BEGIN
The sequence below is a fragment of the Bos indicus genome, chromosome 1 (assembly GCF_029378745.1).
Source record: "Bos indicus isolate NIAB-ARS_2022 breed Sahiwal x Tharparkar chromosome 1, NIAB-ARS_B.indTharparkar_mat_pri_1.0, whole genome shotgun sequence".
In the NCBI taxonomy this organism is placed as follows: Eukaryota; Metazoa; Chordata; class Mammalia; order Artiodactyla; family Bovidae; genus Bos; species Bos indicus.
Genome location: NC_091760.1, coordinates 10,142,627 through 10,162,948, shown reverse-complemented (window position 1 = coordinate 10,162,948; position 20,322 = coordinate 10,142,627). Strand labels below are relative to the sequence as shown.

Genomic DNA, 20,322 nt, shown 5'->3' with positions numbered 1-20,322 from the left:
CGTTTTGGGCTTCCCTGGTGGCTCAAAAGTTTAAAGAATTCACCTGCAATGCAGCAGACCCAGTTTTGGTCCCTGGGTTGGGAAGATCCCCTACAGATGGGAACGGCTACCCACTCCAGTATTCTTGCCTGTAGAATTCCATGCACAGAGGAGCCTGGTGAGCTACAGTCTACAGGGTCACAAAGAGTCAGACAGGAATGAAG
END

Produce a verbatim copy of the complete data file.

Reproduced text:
The sequence below is a fragment of the Bos indicus genome, chromosome 1 (assembly GCF_029378745.1).
Source record: "Bos indicus isolate NIAB-ARS_2022 breed Sahiwal x Tharparkar chromosome 1, NIAB-ARS_B.indTharparkar_mat_pri_1.0, whole genome shotgun sequence".
In the NCBI taxonomy this organism is placed as follows: Eukaryota; Metazoa; Chordata; class Mammalia; order Artiodactyla; family Bovidae; genus Bos; species Bos indicus.
Genome location: NC_091760.1, coordinates 10,142,627 through 10,162,948, shown reverse-complemented (window position 1 = coordinate 10,162,948; position 20,322 = coordinate 10,142,627). Strand labels below are relative to the sequence as shown.

Genomic DNA, 20,322 nt, shown 5'->3' with positions numbered 1-20,322 from the left:
CGTTTTGGGCTTCCCTGGTGGCTCAAAAGTTTAAAGAATTCACCTGCAATGCAGCAGACCCAGTTTTGGTCCCTGGGTTGGGAAGATCCCCTACAGATGGGAACGGCTACCCACTCCAGTATTCTTGCCTGTAGAATTCCATGCACAGAGGAGCCTGGTGAGCTACAGTCTACAGGGTCACAAAGAGTCAGACAGGAATGAAG